• References (6-7).
  • Tables.
  • Legends.

History (maximum 5000 words)

  • Articles should be relevant to the history of the veterinary profession in Australasia
  • Acknowledgements – acknowledge funding, technical support etc
  • References (up to 40)
  • Tables
  • Legends

Original papers based on AVA conference proceedings (maximum 6500 words)

AVJ may accept papers that are closely based on papers submitted as part of AVA conference proceedings which would otherwise be available only from the AVA Resource Library. These articles will be:

  • clearly identified in the journal as being based on conference proceedings
  • consistent with the normal requirements for AVJ submission, except that publication of results at an AVA conference will specifically not preclude publication in the journals
  • will go through a standard peer review process
  • likely to be different to the original paper submitted to the conference.

Letters to the Editor (maximum 800 words) 

  • The Editor in Chief reserves the right to not publish any letter.
  • Letters will be subject to minimal editing procedures, such as spelling, punctuation and verification of facts.
  • Letters should be submitted via email and should be clearly identified as a ‘Letter to the Editor’.
  • While members and industry are encouraged to express their views freely and completely in this forum, the AVJ does not accept letters that:
    • defame or maliciously slander individuals
    • defame or bring false claims against organisations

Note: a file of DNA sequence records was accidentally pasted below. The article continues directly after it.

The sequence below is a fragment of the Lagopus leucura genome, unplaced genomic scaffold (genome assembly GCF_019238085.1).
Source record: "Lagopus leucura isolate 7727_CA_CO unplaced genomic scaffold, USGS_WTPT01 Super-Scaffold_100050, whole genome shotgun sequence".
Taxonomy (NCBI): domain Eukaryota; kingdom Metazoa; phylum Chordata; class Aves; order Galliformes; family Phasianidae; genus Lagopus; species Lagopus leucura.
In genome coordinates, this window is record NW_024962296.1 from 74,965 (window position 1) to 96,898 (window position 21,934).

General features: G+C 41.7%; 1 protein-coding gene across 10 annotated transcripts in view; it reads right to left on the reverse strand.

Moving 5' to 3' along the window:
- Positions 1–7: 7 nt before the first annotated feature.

• quote misleading figures or facts
    • exceed 800 words
    • blatantly endorse a particular veterinary product manufacturer, practice or veterinarian over other members for commercial gain.
  • Authors should:
    • quote sources or provide references for any figures or information referred to in the correspondence
    • provide all their contact details to enable prompt processing and verification of their letters.
  • The Editor in Chief may discuss any correspondence being considered for publication with the AVA President, AVA CEO, the AVA National Veterinary Director, any relevant member of senior staff or the Editorial Advisory Board, when appropriate.
  • If a letter may be considered defamatory to an individual or organisation, the letter will be forwarded to AVA lawyers Roger Leatherbarrow and Associates for advice.
  • If revisions are suggested to a controversial letter, the AVJ Editor in Chief will discuss these revisions with the original author of the letter and other AVA staff where appropriate. If the original author is prepared to make these suggested revisions, the AVJ Editor in Chief will send a revised draft of the letter to the original author for signoff.
  • Wherever possible time or date-sensitive material will endeavour to be published in an appropriate time frame but this is subject to space availability and deadlines. 

Online-only supplementary material

Authors are now able to present material online that cannot physically be displayed in the print journal (e.g. Excel files, video), or that might be cost-prohibitive (e.g. extra tables or large data sets), or that is too
detailed for publication in the print issue. A note will appear in the print version that more material can be found online.  Material to be posted online must go through the review process, and consequently should be in an application  or format easily accessible by most reviewers and readers.

Style of writing

Manuscripts should be written in a clear, concise, direct style, so that they are intelligible to the professional reader who is not a specialist in the particular field.